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Owners' List of Clubs Losing Money Decried : Baseball: The Dodgers and White Sox are among the 19 clubs alleged to be having financial trouble, a source says.

August 03, 1994|ROSS NEWHAN | TIMES STAFF WRITER

Two of baseball's most stable and successful franchises, the Dodgers and the Chicago White Sox, are among the 19 teams that Richard Ravitch, the owners' chief labor negotiator, claims will lose money in 1994, a lawyer close to the collective bargaining said Tuesday.

"That just shows how phony the list is," said the lawyer, who asked not to be identified.

Neither Ravitch nor Don Fehr, executive director of the players' union, would confirm or deny inclusion of the Dodgers and White Sox on the list. Fehr said he is bound by a confidentiality agreement signed when Ravitch turned over financial records of the clubs earlier in the summer.

In alluding to alleged economic problems and the need for a new compensation system based on a salary cap, Ravitch has frequently said 19 teams will lose money this year and included those projections in the material given to the union.

"I'm not getting into individual economics or specific clubs," he said Tuesday, acknowledging that projections aren't always on target. "The union has all the figures. As I've said many times, you don't have to prove poverty to be entitled to know your cost of labor. All we want to know is what it's going to cost to play ball."

Said Fehr: "Ravitch knows that if he revealed the 19 teams, people would laugh at him, which is the reason he won't do it. (The list) just shows how preposterous their allegation (of a widespread economic problem) is. He knows the figures don't support it."

Neither Sam Fernandez, the Dodgers' general counsel, nor Fred Claire, their executive vice president, would discuss the club's financial situation. Owner Peter O'Malley is on a business trip to Nicaragua. The Dodgers, with a player payroll of about $36 million, are expected to surpass 3.4 million in attendance, barring a work stoppage.

White Sox owner Jerry Reinsdorf said through a secretary Tuesday that he did not want to discuss labor issues, but Sunday he had said:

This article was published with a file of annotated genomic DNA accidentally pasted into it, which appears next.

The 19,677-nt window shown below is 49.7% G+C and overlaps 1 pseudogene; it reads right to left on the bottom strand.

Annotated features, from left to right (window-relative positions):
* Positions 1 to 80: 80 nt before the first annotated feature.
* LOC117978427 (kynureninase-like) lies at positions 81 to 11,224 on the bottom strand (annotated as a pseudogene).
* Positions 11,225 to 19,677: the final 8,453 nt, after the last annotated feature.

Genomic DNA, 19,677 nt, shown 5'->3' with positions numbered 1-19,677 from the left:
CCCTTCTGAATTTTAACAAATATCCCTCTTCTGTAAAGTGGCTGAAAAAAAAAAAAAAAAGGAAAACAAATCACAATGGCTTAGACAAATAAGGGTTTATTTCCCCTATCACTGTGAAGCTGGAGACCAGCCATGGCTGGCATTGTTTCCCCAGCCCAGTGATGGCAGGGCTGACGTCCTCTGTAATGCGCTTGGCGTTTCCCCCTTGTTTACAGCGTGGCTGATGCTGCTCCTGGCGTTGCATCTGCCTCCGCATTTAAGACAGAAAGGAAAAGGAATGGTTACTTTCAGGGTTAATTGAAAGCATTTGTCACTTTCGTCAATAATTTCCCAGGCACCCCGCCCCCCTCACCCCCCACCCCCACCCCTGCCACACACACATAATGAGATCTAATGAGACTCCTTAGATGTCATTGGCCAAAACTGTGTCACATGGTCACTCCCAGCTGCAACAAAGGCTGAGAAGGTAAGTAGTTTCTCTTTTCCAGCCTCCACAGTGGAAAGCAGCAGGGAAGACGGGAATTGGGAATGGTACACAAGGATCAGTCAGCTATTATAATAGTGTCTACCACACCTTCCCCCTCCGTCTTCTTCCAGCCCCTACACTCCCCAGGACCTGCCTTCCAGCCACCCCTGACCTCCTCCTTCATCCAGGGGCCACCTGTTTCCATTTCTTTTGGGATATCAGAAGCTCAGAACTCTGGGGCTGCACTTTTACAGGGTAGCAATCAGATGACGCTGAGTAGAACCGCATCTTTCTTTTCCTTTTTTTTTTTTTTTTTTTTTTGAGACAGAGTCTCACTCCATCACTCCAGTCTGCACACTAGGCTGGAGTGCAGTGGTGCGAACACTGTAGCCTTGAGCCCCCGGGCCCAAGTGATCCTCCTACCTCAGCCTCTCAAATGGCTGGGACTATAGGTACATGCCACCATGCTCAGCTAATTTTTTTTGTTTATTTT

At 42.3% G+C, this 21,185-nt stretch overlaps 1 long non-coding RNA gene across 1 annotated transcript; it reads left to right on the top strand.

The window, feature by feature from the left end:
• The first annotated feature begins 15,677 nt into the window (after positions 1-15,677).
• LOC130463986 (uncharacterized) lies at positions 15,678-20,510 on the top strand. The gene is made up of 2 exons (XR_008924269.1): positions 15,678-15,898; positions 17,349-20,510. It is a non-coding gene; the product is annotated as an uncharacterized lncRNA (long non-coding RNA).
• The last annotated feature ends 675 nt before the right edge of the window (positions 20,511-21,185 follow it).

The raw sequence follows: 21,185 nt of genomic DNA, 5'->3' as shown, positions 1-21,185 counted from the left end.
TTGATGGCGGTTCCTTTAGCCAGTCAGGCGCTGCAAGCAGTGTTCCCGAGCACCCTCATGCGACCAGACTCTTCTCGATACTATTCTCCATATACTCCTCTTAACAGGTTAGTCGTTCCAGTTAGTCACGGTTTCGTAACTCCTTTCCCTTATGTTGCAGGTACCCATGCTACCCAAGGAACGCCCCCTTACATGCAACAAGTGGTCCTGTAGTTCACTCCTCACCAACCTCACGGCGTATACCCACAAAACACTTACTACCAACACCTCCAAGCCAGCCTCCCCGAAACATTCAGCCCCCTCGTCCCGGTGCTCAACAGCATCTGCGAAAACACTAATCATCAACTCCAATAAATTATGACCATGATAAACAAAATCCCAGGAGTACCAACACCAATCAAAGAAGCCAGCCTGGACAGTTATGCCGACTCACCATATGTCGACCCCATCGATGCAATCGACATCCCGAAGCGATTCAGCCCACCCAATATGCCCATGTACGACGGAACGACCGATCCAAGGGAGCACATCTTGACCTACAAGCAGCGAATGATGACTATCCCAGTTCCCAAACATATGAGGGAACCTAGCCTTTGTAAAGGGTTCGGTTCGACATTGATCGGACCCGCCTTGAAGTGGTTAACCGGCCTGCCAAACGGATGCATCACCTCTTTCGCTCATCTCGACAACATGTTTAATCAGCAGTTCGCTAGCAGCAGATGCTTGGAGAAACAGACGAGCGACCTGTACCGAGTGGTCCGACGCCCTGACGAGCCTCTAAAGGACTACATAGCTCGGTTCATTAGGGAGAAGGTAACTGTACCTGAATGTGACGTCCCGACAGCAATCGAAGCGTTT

"I can survive under the (current) system. I don't like it, but I can survive. We're a big market, and we have a good ballpark and a good lease. I can't speak for anybody else, but I would surmise there are a handful of teams in the position we are, making some money . . . "

Who is to be believed, asked the lawyer familiar with the negotiations, Reinsdorf or Ravitch and his projected list of 1994 money losers?

Interim commissioner Bud Selig said: "We have not and will not identify the individual clubs, but I actually think another one or two could lose money this year (taking the list to 20 or 21 of the 28). I'm talking about money in, money out. Actual figures. The thing I resent most in all of the years I've been in baseball is the suggestion that we've cooked the books. Is someone suggesting that all the accounting firms in America are part of a conspiracy?

"The (economic) study committee had the figures for two years, and neither the union's representatives nor ours questioned the accuracy. I understand that people don't want to hear bad news, but the distress in this industry is greater than in all my 20 or so years combined. For too many years, we talked about doing something about it tomorrow. Well, tomorrow is here."

The union, seeking to maintain the status quo, cites industry revenue of $1.8 billion and projected attendance again of more than 70 million. If revenue streams have changed, Fehr contends, then change the revenue-sharing formula without linking it to a salary cap, which forces the players to pay for the contributions of the big markets to the small markets. He also suggests that bad management and bad marketing might be as responsible for the alleged problems as is salary growth.

Faced with the players' Aug. 12 strike date, talks resume in New York today with no hint of a compromise.

On Tuesday, both sides seemed to dismiss the possibility of a settlement based on the union giving up salary arbitration in exchange for a reduction in free-agent eligibility from six years to three or four and the owners giving up the salary cap.

Selig and Ravitch said the clubs want to get rid of salary arbitration--the 91 players who filed last winter showed an overall salary increase of 80%. But Selig added that without a salary cap or a designated percentage of revenue going to salaries, "the elimination of arbitration alone wouldn't make that much of a difference, the distress is so great."

Said Ravitch: "Most of the clubs are moving in that direction anyway, buying out arbitration by signing their best young players to long-term contracts."

Fehr said he would listen closely to a proposal eliminating arbitration and liberalizing free agency if the clubs could guarantee a market devoid of collusion. He said, however, that he doubted the clubs would ever propose the elimination of arbitration and liberalizing of free agency because it would further damage the small-market teams.

"If a team doesn't have the option of tendering arbitration," he said, "a Pittsburgh, for instance, could lose Barry Bonds after two or three years (depending on the adopted rule) rather than the current six. If the clubs ever make that proposal, you'll know the big-market teams have won everything."

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